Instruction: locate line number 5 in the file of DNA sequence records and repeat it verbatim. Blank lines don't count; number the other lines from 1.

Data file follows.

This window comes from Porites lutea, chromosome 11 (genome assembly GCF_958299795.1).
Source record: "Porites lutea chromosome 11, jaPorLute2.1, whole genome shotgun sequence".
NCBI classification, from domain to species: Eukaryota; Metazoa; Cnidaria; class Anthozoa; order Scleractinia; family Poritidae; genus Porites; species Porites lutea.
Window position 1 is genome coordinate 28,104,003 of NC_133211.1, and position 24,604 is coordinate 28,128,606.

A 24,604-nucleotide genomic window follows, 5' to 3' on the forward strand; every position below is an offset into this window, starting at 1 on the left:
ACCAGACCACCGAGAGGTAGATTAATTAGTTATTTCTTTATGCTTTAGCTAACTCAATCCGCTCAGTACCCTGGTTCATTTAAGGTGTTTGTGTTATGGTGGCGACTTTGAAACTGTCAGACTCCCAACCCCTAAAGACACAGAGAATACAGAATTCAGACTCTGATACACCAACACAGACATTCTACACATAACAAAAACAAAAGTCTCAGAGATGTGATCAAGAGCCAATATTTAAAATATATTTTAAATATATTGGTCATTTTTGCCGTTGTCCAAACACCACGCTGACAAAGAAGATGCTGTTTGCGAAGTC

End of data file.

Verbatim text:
A 24,604-nucleotide genomic window follows, 5' to 3' on the forward strand; every position below is an offset into this window, starting at 1 on the left: